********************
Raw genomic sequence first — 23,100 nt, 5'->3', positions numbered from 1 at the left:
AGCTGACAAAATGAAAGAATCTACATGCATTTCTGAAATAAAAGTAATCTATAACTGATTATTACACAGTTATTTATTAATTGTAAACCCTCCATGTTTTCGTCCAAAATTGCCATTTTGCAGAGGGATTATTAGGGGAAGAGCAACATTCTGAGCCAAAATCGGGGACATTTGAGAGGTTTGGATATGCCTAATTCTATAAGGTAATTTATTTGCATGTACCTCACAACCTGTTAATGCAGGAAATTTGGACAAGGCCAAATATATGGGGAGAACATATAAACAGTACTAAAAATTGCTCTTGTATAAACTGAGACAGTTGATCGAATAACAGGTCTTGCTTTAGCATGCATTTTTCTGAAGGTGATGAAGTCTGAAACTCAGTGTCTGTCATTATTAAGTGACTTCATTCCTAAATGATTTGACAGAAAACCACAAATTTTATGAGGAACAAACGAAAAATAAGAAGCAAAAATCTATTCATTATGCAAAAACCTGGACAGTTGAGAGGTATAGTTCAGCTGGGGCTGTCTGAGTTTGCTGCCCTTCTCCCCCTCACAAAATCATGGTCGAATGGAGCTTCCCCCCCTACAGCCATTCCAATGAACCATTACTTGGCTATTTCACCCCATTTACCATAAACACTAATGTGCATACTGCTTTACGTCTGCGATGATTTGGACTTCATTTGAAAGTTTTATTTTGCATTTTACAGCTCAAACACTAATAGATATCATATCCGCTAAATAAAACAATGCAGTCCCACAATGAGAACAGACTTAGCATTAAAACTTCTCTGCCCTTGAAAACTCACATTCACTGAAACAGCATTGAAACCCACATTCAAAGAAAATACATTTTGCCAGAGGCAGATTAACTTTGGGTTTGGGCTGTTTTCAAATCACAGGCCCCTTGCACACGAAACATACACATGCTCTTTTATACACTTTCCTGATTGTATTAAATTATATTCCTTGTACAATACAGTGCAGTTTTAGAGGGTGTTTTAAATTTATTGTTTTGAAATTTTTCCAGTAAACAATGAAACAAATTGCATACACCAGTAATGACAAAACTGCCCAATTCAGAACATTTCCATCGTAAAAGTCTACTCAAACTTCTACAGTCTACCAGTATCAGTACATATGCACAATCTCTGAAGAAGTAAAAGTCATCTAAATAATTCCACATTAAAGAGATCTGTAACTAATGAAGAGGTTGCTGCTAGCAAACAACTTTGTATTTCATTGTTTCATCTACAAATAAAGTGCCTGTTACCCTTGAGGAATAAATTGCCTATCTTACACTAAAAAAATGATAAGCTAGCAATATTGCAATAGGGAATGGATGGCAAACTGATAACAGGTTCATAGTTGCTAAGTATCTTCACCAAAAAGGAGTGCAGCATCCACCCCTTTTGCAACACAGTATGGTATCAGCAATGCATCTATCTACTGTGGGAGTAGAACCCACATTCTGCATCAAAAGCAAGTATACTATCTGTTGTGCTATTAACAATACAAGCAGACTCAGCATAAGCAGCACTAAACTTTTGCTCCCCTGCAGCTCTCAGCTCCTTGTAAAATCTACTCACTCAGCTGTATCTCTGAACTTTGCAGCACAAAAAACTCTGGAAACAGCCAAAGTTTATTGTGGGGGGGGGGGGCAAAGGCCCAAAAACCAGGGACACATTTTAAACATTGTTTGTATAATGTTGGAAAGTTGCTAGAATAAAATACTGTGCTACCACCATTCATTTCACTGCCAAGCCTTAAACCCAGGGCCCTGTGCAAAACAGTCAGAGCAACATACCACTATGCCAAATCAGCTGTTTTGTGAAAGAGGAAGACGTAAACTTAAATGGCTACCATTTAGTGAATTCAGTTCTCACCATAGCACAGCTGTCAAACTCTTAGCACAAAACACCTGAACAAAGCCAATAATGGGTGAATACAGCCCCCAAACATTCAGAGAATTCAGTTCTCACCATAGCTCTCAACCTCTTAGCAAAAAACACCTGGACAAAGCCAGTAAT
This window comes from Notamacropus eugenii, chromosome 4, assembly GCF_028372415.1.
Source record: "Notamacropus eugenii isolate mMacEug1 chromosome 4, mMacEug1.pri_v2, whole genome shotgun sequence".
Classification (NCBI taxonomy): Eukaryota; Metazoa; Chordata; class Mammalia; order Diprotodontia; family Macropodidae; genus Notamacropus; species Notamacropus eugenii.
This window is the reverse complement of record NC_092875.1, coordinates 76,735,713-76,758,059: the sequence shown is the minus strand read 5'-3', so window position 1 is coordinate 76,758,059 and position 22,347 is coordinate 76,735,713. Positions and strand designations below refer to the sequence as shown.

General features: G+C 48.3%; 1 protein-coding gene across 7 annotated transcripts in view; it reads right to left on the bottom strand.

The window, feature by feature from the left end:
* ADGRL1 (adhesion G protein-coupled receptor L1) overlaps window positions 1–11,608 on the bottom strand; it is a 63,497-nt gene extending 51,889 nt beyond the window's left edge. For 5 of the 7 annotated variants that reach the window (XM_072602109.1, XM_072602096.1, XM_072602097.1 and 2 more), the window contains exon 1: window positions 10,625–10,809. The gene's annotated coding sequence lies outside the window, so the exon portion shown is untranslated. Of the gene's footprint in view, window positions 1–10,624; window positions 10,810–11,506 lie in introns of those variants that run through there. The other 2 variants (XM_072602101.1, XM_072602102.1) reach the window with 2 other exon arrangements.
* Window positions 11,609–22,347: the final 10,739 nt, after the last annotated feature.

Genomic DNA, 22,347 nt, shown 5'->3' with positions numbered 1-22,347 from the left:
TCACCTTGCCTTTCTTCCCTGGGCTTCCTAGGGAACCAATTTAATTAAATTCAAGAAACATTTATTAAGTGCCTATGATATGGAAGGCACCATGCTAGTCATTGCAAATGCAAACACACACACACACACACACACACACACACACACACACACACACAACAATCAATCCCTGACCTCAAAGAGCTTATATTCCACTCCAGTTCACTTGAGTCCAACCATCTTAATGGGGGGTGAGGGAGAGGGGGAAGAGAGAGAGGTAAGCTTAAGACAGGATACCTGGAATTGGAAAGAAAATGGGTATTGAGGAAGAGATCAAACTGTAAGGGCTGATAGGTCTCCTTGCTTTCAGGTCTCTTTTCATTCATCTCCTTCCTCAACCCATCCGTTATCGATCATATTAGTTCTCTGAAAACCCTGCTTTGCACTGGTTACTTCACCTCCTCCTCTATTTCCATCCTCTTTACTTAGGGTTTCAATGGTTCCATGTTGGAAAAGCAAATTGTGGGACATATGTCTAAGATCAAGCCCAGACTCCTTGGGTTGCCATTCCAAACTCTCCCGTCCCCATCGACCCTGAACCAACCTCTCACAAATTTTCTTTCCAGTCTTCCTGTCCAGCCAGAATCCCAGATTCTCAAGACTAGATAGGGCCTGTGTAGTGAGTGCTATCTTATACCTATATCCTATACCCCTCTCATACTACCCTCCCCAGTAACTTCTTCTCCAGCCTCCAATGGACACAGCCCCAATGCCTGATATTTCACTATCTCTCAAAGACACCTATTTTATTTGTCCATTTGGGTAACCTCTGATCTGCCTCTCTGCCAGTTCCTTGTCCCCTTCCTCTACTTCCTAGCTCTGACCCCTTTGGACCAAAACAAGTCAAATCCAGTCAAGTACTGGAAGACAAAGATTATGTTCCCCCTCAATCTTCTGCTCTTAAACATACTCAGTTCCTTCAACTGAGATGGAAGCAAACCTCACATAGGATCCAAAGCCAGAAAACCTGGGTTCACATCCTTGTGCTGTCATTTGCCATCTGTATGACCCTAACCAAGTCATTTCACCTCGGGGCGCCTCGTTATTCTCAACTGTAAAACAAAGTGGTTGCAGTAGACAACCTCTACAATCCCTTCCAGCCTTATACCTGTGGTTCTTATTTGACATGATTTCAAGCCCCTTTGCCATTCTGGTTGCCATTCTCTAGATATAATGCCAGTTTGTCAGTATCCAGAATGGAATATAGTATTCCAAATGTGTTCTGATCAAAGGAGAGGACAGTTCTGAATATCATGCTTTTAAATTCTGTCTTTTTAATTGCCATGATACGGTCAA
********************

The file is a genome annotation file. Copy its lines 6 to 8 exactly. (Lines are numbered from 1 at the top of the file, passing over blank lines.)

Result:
This window is the reverse complement of record NC_092875.1, coordinates 76,735,713-76,758,059: the sequence shown is the minus strand read 5'-3', so window position 1 is coordinate 76,758,059 and position 22,347 is coordinate 76,735,713. Positions and strand designations below refer to the sequence as shown.

General features: G+C 48.3%; 1 protein-coding gene across 7 annotated transcripts in view; it reads right to left on the bottom strand.

The window, feature by feature from the left end: